¶16 Respondent /Insurer is not entitled to a credit for amounts previously paid in the two disputed liability settlements claimant entered into with other insurers.
¶17 Any party to this dispute may have twenty days in which to request a rehearing from this Partial Summary Judgment.
DATED in Helena, Montana, this 8th day of January, 2003.
c: Mr. Kenneth S. Thomas
39-71-703. Compensation for permanent partial disability. (1) If an injured worker suffers a permanent partial disability and is no longer entitled to temporary total or permanent total disability benefits, the worker is entitled to a permanent partial disability award if that worker:
(a) has an actual wage loss as a result of the injury; and
(b) has a permanent impairment rating that:
(i) is established by objective medical findings; and
(ii) is more than zero as determined by the latest edition of the American medical association Guides to the Evaluation of Permanent Impairment.
(2) When a worker receives an impairment rating as the result of a compensable injury and has no actual wage loss as a result of the injury, the worker is eligible for an impairment award only.
(3) The permanent partial disability award must be arrived at by multiplying the percentage arrived at through the calculation provided in subsection (5) by 350 weeks.
(4) A permanent partial disability award granted an injured worker may not exceed a permanent partial disability rating of 100%.
(5) The percentage to be used in subsection (3) must be determined by adding all of the following applicable percentages to the impairment rating:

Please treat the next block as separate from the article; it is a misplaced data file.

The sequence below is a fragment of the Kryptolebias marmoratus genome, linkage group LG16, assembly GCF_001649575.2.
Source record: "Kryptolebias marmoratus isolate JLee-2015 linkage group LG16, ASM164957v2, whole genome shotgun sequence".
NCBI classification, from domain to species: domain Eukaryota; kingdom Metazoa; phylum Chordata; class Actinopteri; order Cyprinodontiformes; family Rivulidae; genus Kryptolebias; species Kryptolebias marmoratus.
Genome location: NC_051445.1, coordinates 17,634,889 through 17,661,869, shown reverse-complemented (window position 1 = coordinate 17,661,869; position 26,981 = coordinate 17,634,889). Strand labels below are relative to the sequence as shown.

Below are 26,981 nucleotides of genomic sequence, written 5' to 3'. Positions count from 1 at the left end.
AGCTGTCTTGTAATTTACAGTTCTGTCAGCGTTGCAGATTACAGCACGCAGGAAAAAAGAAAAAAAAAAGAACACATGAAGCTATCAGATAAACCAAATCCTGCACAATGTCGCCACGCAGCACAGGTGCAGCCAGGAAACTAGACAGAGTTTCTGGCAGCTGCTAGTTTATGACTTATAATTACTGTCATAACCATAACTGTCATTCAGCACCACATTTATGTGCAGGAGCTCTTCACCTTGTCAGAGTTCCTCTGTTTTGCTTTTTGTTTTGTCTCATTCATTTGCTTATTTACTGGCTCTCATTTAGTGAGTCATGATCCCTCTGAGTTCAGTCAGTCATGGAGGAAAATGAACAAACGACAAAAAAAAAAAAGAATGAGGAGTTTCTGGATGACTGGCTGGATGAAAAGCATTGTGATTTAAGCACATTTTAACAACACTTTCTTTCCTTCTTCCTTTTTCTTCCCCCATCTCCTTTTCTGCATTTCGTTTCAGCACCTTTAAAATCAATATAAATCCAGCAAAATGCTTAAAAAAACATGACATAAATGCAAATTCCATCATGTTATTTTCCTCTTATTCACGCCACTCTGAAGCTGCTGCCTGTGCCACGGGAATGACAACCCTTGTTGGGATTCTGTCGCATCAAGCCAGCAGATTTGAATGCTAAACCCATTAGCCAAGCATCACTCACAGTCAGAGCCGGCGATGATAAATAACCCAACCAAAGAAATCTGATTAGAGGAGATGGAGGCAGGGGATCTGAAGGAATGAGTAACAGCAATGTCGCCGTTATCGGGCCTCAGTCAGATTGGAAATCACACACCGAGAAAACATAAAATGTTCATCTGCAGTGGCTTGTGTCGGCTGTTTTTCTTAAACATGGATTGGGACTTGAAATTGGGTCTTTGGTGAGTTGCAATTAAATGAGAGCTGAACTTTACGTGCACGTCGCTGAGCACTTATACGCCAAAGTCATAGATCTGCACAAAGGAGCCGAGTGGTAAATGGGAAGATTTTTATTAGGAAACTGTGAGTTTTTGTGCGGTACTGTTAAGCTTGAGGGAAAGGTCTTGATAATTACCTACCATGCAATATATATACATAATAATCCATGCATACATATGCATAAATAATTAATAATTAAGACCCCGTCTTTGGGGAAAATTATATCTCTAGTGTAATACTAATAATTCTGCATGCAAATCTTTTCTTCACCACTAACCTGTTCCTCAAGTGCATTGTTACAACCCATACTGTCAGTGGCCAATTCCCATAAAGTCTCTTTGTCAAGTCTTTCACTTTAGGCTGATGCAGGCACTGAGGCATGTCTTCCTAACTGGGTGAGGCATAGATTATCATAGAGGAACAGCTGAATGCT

(a) if the claimant is 40 years of age or younger at the time of injury, 0%; if the claimant is over 40 years of age at the time of injury, 1%;
(b) for a worker who has completed less than 12 years of education, 1%; for a worker who has completed 12 years or more of education or who has received a graduate equivalency diploma, 0%;
(c) if a worker has no actual wage loss as a result of the industrial injury, 0%; if a worker has an actual wage loss of $2 or less an hour as a result of the industrial injury, 10%; if a worker has an actual wage loss of more than $2 an hour as a result of the industrial injury, 20%. Wage loss benefits must be based on the difference between the actual wages received at the time of injury and the wages that the worker earns or is qualified to earn after the worker reaches maximum healing.
(d) if a worker, at the time of the injury, was performing heavy labor activity and after the injury the worker can perform only light or sedentary labor activity, 5%; if a worker, at the time of injury, was performing heavy labor activity and after the injury the worker can perform only medium labor activity, 3%; if a worker was performing medium labor activity at the time of the injury and after the injury the worker can perform only light or sedentary labor activity, 2%.
(6) The weekly benefit rate for permanent partial disability is 66 2/3% of the wages received at the time of injury, but the rate may not exceed one-half the state's average weekly wage. The weekly benefit amount established for an injured worker may not be changed by a subsequent adjustment in the state's average weekly wage for future fiscal years.
(7) If a worker suffers a subsequent compensable injury or injuries to the same part of the body, the award payable for the subsequent injury may not duplicate any amounts paid for the previous injury or injuries.
(8) If a worker is eligible for a rehabilitation plan, permanent partial disability benefits payable under this section must be calculated based on the wages that the worker earns or would be qualified to earn following the completion of the rehabilitation plan.
(9) As used in this section:
(a) "heavy labor activity" means the ability to lift over 50 pounds occasionally or up to 50 pounds frequently;
(b) "medium labor activity" means the ability to lift up to 50 pounds occasionally or up to 25 pounds frequently;
(c) "light labor activity" means the ability to lift up to 20 pounds occasionally or up to 10 pounds frequently; and
(d) "sedentary labor activity" means the ability to lift up to 10 pounds occasionally or up to 5 pounds frequently.